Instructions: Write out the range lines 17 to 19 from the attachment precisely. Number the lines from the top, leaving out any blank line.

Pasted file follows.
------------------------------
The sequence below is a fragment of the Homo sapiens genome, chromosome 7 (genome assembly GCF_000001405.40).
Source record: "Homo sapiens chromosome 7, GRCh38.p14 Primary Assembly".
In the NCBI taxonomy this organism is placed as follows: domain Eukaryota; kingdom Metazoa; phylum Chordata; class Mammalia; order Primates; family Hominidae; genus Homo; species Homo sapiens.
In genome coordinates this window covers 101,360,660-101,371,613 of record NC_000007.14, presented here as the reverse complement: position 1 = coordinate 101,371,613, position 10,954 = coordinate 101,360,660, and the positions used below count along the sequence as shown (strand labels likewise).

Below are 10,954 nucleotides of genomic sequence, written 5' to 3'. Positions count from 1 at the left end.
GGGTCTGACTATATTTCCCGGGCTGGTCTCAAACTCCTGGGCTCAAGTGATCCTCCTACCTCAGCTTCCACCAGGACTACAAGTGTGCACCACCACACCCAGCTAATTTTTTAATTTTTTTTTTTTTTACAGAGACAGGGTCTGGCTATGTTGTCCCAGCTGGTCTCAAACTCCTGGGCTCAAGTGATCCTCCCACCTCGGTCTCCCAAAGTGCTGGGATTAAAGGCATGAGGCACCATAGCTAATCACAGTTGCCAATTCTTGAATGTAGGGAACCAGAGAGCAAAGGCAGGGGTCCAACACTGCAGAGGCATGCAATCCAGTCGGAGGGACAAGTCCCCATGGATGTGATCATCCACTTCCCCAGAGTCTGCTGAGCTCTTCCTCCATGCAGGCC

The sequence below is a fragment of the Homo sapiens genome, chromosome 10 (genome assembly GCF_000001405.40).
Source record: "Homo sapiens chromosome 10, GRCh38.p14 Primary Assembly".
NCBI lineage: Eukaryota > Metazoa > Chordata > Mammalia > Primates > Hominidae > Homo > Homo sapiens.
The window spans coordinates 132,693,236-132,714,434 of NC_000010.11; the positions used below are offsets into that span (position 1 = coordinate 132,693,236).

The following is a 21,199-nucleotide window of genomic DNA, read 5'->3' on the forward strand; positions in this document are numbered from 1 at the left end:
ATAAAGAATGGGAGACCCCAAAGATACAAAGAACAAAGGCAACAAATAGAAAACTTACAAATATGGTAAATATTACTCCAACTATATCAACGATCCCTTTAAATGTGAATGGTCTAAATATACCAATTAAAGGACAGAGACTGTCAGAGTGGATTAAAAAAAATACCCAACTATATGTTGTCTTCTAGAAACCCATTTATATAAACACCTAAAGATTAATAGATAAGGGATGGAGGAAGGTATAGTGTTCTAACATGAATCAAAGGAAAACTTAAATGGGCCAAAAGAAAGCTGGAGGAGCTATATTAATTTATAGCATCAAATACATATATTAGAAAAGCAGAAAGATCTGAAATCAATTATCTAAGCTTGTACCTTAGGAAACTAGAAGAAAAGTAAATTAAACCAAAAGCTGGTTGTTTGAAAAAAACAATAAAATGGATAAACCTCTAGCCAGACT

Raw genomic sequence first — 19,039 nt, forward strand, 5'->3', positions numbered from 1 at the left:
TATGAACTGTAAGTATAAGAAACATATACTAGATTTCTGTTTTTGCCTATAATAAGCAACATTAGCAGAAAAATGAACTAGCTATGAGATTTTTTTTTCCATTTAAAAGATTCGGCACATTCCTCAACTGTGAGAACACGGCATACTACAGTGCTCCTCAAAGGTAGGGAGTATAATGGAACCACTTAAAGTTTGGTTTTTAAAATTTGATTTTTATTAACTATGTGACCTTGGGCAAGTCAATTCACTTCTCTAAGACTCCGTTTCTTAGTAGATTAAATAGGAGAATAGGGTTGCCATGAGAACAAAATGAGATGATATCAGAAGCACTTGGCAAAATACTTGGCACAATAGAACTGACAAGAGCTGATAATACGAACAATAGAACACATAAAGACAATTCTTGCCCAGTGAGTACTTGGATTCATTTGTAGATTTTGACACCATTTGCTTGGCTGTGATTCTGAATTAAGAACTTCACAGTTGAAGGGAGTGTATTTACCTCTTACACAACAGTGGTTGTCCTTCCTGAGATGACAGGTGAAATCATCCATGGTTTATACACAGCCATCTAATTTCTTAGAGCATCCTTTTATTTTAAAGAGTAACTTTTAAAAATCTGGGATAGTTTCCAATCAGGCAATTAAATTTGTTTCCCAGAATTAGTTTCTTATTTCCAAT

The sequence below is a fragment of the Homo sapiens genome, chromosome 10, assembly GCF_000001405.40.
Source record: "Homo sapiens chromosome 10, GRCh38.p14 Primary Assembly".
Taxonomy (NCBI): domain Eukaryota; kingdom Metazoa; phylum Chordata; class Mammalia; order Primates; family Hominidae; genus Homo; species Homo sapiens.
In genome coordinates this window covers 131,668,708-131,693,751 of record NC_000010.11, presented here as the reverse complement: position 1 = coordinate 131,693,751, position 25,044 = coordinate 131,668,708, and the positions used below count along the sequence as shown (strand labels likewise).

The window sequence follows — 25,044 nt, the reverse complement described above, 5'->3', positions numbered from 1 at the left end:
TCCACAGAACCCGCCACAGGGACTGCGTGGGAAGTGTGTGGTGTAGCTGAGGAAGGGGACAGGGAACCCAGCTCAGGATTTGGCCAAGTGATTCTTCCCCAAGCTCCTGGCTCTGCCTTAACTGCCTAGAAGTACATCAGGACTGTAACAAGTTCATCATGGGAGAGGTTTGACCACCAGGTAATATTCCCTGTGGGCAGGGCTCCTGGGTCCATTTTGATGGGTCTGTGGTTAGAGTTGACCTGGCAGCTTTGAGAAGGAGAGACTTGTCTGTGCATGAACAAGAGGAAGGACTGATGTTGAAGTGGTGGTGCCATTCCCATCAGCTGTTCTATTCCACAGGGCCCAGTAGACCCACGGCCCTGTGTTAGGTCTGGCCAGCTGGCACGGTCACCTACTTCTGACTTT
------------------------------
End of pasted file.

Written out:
Taxonomy (NCBI): domain Eukaryota; kingdom Metazoa; phylum Chordata; class Mammalia; order Primates; family Hominidae; genus Homo; species Homo sapiens.
In genome coordinates this window covers 131,668,708-131,693,751 of record NC_000010.11, presented here as the reverse complement: position 1 = coordinate 131,693,751, position 25,044 = coordinate 131,668,708, and the positions used below count along the sequence as shown (strand labels likewise).

The window sequence follows — 25,044 nt, the reverse complement described above, 5'->3', positions numbered from 1 at the left end: